Cycling can definitely be an enticing workout not only for young adults, but for older fitness enthusiasts as well. Who wouldn’t be attracted in an activity that can help you be fit, can help you enjoy your surroundings while exercising, and can even help you save on transportation fees?
Joint and knee pains plus stress fractures are just some of the physical aches most seniors try to avoid during workouts. While these body aches, pains, and injuries are more commonly acquired from other sports like running, you aren’t likely to experience these burdens if you go for cycling instead. Knee or joint pains are an after effect of running due to the impact of your feet as they hit the hard ground, and because your feet are placed on the pedals instead of being in direct contact with the ground when you ride a bicycle, you would not suffer from these pains.
Aside from physical pains, the risk of getting a heart attack is also one of the fears seniors have that hinder them from engaging in any sport, including cycling. However, cycling can be an excellent way of strengthening your heart. The only time you should steer clear of cycling is when your physician advised that the workout is not recommendable for you.
Even though cycling can still be done by seniors, it’s always better to be prepared for safety. There are some changes our bodies go through as we age, and that’s normal. We may not be able to see as clearly as we did before and our endurance will deteriorate as we grow old too, that’s why we have to be extra careful while cycling in our senior years.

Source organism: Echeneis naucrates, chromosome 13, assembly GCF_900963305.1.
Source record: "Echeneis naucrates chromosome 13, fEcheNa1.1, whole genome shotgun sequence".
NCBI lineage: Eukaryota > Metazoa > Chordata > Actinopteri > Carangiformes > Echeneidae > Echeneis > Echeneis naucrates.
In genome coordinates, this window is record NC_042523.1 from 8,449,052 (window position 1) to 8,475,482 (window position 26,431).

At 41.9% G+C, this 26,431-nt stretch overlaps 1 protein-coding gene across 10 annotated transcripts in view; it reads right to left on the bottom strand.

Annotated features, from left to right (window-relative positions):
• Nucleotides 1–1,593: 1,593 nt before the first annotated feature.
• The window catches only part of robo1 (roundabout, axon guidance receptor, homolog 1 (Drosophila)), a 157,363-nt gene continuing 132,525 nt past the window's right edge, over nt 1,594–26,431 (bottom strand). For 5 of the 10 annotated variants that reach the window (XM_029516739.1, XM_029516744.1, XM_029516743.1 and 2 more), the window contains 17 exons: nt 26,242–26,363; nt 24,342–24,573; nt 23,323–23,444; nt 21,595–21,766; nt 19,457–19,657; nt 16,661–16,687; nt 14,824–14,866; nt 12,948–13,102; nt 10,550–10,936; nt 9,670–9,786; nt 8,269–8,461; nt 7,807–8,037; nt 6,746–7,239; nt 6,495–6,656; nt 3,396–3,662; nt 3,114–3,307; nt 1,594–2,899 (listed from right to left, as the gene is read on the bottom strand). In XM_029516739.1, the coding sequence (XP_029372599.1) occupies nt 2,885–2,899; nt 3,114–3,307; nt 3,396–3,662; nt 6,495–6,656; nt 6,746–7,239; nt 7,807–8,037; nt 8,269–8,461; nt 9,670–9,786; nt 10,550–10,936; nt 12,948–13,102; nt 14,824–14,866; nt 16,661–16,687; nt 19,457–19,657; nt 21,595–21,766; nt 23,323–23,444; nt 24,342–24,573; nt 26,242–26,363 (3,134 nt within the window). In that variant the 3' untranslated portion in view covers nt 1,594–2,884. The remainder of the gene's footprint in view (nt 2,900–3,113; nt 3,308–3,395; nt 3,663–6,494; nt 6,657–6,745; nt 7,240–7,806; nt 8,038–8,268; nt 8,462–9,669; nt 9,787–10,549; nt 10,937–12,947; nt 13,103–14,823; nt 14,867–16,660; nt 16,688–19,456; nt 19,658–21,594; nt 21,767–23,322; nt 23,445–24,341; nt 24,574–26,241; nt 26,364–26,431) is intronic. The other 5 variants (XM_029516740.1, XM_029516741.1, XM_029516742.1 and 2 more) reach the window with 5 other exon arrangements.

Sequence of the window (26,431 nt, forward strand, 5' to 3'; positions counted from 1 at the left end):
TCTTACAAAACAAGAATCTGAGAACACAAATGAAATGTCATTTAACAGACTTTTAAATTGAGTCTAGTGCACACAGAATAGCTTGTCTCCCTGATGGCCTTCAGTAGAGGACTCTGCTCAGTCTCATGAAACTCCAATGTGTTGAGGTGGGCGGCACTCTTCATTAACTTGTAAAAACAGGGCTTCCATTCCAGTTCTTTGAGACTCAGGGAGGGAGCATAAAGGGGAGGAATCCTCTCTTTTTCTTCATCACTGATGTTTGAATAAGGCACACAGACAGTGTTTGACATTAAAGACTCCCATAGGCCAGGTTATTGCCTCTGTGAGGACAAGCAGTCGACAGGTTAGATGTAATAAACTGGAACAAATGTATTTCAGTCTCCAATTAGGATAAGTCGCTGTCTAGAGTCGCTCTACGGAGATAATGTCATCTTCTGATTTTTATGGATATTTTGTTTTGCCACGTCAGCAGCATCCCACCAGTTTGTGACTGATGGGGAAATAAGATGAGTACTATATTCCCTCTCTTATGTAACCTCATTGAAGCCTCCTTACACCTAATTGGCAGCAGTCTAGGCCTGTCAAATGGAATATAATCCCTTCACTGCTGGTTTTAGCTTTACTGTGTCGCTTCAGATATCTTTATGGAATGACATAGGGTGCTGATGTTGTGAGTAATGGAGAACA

One of the safety precautions an older cyclist can take while riding the bike is to prefer cycling during daytime and under good weather conditions. Don’t take the risk of cycling at night when you may not be able to see as well as you would during the day. Cycling in the rain may also be risky since it will be more challenging to turn the corners on wet, slippery surfaces. It will always be better to be safe than sorry.
Cycling is generally good for overall health of anyone. A study performed in King’s College London and the University of Birmingham found out that specifically, for seniors, regular cycling can result to better memory function, improved reflexes, enhanced bone density, and increased endurance capacity. It’s not exactly surprising why seniors claim to feel younger thanks to cycling.
Another good thing about getting into cycling is that you can meet new people, other cyclists – you get to enjoy socialising once more.
If you want a workout that’s fun, economical, and sociable, it’s never too late to start cycling.